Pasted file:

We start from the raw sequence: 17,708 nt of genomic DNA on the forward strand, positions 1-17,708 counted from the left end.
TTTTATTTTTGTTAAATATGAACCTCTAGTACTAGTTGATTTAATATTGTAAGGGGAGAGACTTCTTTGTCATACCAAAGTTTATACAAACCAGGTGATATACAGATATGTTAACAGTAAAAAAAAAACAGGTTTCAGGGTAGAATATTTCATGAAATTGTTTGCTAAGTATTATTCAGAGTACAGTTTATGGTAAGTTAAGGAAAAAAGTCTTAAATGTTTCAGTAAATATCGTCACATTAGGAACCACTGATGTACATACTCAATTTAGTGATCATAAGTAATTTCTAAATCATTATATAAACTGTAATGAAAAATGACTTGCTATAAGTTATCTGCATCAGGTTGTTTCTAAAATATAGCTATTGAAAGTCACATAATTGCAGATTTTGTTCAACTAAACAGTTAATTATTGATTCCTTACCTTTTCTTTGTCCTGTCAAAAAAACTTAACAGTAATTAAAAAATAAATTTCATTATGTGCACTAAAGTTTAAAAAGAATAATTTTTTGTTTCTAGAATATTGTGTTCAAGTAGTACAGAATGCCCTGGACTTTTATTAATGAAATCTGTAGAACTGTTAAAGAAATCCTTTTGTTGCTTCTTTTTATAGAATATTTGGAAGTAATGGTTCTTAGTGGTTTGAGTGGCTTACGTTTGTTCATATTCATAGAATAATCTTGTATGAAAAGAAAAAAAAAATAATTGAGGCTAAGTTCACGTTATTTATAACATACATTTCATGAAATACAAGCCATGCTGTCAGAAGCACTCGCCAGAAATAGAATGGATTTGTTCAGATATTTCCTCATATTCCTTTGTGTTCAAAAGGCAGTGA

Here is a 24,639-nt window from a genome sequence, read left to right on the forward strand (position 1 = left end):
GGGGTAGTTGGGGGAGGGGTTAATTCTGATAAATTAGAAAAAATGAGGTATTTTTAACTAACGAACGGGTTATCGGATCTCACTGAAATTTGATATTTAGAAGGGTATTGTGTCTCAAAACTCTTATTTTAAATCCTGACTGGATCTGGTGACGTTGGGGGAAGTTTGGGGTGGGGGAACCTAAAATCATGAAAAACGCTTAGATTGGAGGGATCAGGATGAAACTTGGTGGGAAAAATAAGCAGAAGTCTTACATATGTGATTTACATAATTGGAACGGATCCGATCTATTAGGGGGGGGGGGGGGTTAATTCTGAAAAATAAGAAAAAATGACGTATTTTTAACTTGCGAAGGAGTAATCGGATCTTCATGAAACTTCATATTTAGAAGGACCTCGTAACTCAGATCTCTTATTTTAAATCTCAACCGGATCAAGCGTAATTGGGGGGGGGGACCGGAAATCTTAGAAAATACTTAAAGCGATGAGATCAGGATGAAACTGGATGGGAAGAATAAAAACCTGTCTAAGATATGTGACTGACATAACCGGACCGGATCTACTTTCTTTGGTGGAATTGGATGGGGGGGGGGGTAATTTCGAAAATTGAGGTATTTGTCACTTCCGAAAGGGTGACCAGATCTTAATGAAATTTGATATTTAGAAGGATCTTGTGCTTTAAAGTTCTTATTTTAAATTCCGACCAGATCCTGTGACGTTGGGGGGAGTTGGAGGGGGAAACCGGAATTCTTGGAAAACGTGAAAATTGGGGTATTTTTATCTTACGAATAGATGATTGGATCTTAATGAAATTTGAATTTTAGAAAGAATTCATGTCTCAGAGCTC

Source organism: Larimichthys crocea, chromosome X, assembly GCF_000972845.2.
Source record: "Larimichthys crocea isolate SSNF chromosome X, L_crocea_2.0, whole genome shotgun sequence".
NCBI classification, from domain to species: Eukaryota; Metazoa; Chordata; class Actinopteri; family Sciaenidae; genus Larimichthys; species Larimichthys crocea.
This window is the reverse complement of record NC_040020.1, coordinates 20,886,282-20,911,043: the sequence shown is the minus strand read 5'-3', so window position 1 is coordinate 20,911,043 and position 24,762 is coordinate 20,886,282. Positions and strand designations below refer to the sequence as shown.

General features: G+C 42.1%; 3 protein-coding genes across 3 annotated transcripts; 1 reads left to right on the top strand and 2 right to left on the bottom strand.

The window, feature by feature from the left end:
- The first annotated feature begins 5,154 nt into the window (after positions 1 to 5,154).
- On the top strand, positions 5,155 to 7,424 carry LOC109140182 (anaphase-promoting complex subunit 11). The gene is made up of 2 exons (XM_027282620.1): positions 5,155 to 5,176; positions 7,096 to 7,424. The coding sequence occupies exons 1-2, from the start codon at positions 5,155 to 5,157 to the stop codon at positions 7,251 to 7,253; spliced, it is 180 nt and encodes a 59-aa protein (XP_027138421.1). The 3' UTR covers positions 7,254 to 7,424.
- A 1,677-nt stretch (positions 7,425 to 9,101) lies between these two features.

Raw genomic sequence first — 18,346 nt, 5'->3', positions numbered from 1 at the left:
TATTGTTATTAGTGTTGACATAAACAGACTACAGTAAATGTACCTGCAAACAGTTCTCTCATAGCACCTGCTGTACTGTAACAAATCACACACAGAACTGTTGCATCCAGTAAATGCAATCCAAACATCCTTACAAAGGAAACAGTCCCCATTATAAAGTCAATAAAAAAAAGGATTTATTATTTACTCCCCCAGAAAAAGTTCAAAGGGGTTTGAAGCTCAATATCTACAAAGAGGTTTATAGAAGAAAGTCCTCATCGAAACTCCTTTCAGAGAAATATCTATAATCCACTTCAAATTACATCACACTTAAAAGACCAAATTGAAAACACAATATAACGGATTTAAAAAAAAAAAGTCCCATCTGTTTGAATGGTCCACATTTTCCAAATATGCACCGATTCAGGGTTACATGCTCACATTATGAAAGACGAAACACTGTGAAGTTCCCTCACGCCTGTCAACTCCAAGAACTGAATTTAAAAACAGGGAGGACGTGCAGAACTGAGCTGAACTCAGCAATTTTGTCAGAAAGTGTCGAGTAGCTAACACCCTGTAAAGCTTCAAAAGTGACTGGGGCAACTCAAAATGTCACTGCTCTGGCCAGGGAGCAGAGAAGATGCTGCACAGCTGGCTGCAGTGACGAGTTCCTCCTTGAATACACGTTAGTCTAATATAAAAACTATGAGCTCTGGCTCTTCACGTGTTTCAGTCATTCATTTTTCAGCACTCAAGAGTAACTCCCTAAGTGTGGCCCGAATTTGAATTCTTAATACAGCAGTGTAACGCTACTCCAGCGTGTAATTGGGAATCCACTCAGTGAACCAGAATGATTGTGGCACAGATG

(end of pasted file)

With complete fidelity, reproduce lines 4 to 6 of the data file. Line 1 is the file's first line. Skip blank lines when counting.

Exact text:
GGGGTAGTTGGGGGAGGGGTTAATTCTGATAAATTAGAAAAAATGAGGTATTTTTAACTAACGAACGGGTTATCGGATCTCACTGAAATTTGATATTTAGAAGGGTATTGTGTCTCAAAACTCTTATTTTAAATCCTGACTGGATCTGGTGACGTTGGGGGAAGTTTGGGGTGGGGGAACCTAAAATCATGAAAAACGCTTAGATTGGAGGGATCAGGATGAAACTTGGTGGGAAAAATAAGCAGAAGTCTTACATATGTGATTTACATAATTGGAACGGATCCGATCTATTAGGGGGGGGGGGGGGTTAATTCTGAAAAATAAGAAAAAATGACGTATTTTTAACTTGCGAAGGAGTAATCGGATCTTCATGAAACTTCATATTTAGAAGGACCTCGTAACTCAGATCTCTTATTTTAAATCTCAACCGGATCAAGCGTAATTGGGGGGGGGGACCGGAAATCTTAGAAAATACTTAAAGCGATGAGATCAGGATGAAACTGGATGGGAAGAATAAAAACCTGTCTAAGATATGTGACTGACATAACCGGACCGGATCTACTTTCTTTGGTGGAATTGGATGGGGGGGGGGGTAATTTCGAAAATTGAGGTATTTGTCACTTCCGAAAGGGTGACCAGATCTTAATGAAATTTGATATTTAGAAGGATCTTGTGCTTTAAAGTTCTTATTTTAAATTCCGACCAGATCCTGTGACGTTGGGGGGAGTTGGAGGGGGAAACCGGAATTCTTGGAAAACGTGAAAATTGGGGTATTTTTATCTTACGAATAGATGATTGGATCTTAATGAAATTTGAATTTTAGAAAGAATTCATGTCTCAGAGCTC

Source organism: Larimichthys crocea, chromosome X, assembly GCF_000972845.2.
Source record: "Larimichthys crocea isolate SSNF chromosome X, L_crocea_2.0, whole genome shotgun sequence".